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what did i tell you guys at the beginning? no booing or hissing. now you are directing it at me. governor, your closing remarks, please. >> thank you for moderating this. i want to thank the chamber for hosting this and organizing this event. and scott thank you for running. i think in a democracy, again, we need two candidates at least to show the contrast and the two different visions that we have for pennsylvania. my vision is really simple. it is that if you start from where i started three years and eight months ago, pennsylvania was underfunding its schools. we need to do a better job. i have put $1 billion into our schools. 720,000 pennsylvanians have health care who did not have health care insurance three and a half years ago. i have made pennsylvania better in terms of focusing on the opiod epidemic.
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we have a balanced budget. we have put men into the rainy day fund for the first time in over a decade. these things matter for our democracy and our future. if i am allowed to do it another four years, i will continue to move us on a path to a better future. thank you. >> we have had a great evening tonight. the people here at the hershey lodge and convention center, the servers, did you notice how they served 1,700 meals flawlessly? did you notice that? [applause] why am i telling you this? because the kitchen is working here, but it is not working in harrisburg. if you think i am kidding, i am an operations guy. i know what it takes to put hundreds of trucks on the street every day. i know what it takes to have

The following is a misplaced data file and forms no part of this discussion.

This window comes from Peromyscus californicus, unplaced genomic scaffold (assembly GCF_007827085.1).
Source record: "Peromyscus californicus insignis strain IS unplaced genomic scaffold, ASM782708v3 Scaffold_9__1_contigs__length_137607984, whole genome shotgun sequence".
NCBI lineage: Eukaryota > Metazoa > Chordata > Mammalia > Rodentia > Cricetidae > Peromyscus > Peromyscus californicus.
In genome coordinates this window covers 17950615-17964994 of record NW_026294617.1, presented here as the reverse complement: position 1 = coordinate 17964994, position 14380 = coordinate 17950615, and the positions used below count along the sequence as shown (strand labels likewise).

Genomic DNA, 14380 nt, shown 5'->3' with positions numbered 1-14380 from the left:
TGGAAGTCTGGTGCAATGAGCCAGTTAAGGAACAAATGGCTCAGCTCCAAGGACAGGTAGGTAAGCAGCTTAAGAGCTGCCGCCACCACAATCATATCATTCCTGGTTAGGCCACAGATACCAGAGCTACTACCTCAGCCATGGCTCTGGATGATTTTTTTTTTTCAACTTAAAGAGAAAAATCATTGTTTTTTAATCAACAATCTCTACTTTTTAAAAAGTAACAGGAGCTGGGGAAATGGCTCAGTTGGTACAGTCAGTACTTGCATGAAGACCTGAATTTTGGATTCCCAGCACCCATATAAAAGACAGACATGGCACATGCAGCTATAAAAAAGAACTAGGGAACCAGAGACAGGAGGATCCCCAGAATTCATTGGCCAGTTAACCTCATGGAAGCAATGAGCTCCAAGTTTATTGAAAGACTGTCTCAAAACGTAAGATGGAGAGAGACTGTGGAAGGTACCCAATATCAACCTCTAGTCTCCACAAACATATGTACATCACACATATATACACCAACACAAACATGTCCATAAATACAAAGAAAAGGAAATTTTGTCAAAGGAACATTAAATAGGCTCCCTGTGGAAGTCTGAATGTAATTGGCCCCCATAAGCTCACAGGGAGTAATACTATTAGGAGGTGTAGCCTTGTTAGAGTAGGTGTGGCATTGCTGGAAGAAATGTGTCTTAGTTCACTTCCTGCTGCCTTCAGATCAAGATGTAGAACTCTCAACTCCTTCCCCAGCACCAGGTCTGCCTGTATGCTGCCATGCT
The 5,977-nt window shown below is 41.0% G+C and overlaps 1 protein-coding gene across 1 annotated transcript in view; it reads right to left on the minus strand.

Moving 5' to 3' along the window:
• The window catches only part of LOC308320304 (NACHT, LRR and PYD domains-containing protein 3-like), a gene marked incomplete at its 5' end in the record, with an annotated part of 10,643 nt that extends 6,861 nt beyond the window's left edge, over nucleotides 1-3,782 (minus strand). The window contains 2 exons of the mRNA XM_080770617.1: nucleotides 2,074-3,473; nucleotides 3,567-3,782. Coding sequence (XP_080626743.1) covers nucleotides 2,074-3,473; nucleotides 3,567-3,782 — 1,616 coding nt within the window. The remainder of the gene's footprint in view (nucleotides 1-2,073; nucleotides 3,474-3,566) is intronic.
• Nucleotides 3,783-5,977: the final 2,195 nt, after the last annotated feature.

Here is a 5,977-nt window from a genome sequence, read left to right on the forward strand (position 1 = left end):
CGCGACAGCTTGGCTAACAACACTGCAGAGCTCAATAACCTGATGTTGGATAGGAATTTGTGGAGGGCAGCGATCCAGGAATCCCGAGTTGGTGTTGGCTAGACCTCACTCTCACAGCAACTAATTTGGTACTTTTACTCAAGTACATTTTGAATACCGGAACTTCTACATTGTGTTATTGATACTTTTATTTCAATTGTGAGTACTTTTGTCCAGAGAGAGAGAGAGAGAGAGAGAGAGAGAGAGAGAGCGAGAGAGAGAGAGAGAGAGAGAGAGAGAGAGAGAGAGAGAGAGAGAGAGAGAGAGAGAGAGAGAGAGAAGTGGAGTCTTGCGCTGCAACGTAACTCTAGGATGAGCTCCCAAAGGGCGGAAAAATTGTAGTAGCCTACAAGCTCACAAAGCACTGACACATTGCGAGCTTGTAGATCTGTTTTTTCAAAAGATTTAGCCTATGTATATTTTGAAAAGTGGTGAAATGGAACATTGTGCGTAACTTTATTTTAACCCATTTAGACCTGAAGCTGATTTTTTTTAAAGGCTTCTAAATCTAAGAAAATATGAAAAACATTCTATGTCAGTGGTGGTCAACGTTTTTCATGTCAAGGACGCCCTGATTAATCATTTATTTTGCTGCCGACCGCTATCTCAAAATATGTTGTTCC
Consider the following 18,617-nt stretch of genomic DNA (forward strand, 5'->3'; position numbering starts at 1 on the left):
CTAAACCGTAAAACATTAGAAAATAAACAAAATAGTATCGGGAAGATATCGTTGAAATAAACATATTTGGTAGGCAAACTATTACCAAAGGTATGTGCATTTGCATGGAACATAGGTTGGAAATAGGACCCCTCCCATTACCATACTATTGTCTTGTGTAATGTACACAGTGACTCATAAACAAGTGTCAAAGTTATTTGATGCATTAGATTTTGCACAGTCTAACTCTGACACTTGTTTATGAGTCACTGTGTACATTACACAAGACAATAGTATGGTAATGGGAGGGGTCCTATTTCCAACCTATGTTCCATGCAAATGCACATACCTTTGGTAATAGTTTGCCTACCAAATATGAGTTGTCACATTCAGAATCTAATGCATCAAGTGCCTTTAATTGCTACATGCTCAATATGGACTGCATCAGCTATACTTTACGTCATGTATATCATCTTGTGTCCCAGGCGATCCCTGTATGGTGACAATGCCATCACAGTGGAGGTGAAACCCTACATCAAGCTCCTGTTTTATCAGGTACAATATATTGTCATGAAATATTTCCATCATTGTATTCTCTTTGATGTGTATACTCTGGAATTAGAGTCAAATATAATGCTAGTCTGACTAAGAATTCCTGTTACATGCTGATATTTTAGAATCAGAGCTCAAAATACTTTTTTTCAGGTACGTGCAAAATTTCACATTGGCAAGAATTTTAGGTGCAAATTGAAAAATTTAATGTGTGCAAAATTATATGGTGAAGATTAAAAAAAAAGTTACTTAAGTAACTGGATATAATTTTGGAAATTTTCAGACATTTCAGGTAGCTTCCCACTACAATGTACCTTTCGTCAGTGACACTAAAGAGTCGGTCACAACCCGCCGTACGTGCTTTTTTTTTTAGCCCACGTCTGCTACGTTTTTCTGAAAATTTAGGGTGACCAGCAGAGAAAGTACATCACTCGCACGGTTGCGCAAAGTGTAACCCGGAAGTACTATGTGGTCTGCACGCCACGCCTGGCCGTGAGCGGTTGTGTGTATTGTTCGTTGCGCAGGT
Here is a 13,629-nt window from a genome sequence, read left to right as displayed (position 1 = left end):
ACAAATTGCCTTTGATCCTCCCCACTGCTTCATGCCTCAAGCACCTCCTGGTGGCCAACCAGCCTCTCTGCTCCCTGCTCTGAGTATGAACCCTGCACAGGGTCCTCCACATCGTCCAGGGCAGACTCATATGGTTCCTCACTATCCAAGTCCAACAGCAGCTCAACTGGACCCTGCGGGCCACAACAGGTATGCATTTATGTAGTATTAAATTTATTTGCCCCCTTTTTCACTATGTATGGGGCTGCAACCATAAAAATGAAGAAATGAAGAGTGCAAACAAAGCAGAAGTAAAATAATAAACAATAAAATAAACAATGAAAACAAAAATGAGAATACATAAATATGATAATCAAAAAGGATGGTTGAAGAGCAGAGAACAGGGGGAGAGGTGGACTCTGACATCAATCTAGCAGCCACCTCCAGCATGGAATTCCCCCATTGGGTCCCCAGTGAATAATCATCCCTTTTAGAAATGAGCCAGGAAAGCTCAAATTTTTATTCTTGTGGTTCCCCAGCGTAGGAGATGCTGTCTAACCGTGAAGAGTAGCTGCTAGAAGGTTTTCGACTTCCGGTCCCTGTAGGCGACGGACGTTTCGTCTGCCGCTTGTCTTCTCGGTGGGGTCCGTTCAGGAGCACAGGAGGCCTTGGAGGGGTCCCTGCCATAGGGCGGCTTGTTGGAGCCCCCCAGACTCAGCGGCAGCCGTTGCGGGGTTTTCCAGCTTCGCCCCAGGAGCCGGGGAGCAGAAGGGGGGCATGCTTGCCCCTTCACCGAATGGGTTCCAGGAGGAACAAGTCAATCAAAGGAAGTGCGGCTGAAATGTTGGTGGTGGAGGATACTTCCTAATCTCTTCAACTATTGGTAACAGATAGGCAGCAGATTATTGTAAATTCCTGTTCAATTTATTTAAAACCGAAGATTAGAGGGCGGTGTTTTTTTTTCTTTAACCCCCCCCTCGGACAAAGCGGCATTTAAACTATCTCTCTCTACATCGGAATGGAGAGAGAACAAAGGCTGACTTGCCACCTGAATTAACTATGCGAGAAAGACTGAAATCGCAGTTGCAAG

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men and women leave when it is dark out. our agencies in harrisburg are not working. if i was going to write a book or produce a movie, it would be government gone wild. you know what d.e.p. stands for? don't expect permits. that is what is it stand for. we have the highest gas tax in the nation. you know what? i am ok with that. but you know what? we shouldn't have more pot holes than ever in the last four years. there is more trash along the highways. there is more bent up guide rails. listen, if you do what i have been doing for the last year, over 600 stops talking to people in truck stops, in diners, manufacturing plants, coal mines, natural gas drill sites. go up to elk county to the beautiful elk visitor's center. visit the lumberman's museum.